Central Venous Recannulation and AV Access Formation in Patients with Central Venous Occlusion
Kira N. Long, MD, Diane Fodor, APN, Rakesh Navuluri, MD, Robert Steppacher, MD, Trissa Babrowski, MD.
University of Chicago, Chicago, IL, USA.
OBJECTIVE - Prevalence of symptomatic central venous obstruction (CVO) is unknown, however it does present a challenge to the more than 400,000 patients undergoing hemodialysis (HD) in the United States. We present two cases of central venous recannulation followed by arteriovenous fistula (AVF) or arteriovenous graft (AVG) formation as a viable option for ESRD patients with CVO, and an alternative to HeRO Graft placement or lower extremity access.
METHODS - Case 1- A 42-year-old man with multiple failed upper extremity accesses underwent radiofrequency recannulation of his SVC with a Baylis Medical PowerWire. Three days later, he was taken to the OR for AVG placement. He had residual stenosis of his right axillary vein, so a Gore Hybrid Vascular Graft was placed with immediate improvement in outflow.
Case 2- A 33-year-old woman with known CVO and a history of multiple failed kidney transplants as well as failed upper and lower extremity AV accesses presented for evaluation for permanent HD access. She underwent a venogram with recannulation of her right brachiocephalic vein and SVC via balloon angioplasty and stent placement. One month later she underwent the first stage of a brachial-basilic AVF creation.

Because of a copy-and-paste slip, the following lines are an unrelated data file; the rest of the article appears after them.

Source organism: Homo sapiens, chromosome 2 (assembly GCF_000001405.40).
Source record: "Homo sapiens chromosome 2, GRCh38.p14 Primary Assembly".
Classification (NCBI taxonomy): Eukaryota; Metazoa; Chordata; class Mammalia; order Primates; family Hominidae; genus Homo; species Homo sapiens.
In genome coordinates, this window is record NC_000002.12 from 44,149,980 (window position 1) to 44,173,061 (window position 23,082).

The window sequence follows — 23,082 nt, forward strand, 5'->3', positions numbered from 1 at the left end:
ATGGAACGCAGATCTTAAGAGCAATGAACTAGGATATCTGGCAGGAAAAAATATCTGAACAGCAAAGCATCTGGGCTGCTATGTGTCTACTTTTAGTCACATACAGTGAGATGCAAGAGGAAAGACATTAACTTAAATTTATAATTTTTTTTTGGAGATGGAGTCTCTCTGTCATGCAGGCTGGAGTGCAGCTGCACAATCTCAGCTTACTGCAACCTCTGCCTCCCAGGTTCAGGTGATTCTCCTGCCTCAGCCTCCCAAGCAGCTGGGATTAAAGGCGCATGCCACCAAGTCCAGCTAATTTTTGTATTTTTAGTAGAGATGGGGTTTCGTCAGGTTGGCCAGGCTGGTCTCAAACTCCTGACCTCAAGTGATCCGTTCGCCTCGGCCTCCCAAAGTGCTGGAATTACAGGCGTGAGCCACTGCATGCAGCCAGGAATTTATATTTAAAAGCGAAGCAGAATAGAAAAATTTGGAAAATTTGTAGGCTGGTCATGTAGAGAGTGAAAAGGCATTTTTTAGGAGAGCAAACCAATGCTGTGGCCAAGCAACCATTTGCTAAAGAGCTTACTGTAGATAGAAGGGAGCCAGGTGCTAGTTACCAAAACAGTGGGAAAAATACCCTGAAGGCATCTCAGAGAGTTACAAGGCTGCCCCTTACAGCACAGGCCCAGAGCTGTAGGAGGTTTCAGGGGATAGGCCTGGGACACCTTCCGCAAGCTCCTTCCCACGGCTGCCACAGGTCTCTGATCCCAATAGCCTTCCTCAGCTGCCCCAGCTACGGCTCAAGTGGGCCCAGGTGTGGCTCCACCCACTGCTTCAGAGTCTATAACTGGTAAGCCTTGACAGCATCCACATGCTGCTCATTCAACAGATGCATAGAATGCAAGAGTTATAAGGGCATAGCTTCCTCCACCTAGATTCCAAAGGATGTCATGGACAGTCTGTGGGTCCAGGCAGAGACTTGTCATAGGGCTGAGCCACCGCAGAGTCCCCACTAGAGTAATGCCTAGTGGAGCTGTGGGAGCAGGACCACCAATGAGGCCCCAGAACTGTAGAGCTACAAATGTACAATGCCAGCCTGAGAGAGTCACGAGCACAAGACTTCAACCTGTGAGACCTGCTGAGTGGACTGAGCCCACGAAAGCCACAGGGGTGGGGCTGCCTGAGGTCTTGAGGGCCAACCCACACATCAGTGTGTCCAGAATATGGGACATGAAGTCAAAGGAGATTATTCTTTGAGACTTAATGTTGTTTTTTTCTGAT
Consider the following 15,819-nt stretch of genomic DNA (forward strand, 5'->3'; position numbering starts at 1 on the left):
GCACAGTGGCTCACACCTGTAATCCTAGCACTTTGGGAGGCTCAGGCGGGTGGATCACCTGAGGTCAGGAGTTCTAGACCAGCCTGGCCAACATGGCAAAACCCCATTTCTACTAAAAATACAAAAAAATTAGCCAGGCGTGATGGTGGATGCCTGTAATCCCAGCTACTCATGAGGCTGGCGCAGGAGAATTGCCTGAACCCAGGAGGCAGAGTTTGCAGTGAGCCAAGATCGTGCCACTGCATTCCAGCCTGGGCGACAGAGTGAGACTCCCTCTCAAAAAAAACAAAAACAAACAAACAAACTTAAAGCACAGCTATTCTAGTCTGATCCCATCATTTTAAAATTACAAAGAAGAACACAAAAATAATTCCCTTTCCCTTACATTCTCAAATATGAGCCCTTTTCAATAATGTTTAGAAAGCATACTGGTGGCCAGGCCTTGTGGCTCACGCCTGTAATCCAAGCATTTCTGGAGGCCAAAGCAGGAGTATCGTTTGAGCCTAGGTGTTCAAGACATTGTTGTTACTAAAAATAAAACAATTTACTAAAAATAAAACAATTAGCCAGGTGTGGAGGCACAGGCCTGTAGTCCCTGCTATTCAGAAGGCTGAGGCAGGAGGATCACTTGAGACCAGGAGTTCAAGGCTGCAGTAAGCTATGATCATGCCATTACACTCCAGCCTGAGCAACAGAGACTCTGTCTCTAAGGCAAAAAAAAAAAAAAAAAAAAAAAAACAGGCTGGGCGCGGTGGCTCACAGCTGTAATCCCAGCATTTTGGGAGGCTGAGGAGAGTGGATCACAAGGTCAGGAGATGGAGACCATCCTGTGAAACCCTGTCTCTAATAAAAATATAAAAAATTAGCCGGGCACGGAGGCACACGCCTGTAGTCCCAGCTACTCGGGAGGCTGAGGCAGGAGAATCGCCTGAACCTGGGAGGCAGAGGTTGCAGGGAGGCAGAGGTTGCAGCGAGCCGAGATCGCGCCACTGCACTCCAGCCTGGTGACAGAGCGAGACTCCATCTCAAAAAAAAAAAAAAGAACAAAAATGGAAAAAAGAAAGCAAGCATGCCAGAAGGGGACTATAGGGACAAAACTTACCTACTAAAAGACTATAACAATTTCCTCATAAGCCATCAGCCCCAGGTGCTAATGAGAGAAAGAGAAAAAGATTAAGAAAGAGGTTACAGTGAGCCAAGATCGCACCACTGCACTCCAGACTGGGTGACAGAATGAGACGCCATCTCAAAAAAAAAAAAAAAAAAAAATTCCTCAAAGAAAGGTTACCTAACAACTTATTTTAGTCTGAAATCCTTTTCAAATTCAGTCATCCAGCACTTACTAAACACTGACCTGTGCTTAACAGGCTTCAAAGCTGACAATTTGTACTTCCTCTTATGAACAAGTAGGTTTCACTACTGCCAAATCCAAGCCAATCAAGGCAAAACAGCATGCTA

RESULTS - Case 1- One- and two-month post-operative AVG duplexes revealed flow volumes of 1379mL/min to 1663mL/min increasing to 2208mL/min to 4622mL/min, respectively. He has required three AVG declots and CVO angioplasties since that time, however his AVG remains usable.
Case 2- Duplex of the AVF six weeks post-op revealed appropriate maturation with no recurrent CVO. Flow volumes ranged from 248mL/min to 441mL/min with outflow vein diameters ranging from 4.2mm to 5.9mm. At that point she was ready for the second stage transposition of the basilic vein.
CONCLUSIONS - Central venous recannulation followed by native AVF or AVG provides a viable option for HD access in patients with poor venous outflow. This option allows for eventual removal of CVCs and access for HD using an upper extremity conduit.
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